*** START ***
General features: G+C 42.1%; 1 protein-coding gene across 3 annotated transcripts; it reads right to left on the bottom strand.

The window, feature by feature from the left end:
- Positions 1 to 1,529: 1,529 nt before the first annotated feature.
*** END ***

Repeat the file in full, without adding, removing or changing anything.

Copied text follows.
General features: G+C 42.1%; 1 protein-coding gene across 3 annotated transcripts; it reads right to left on the bottom strand.

The window, feature by feature from the left end:
- Positions 1 to 1,529: 1,529 nt before the first annotated feature.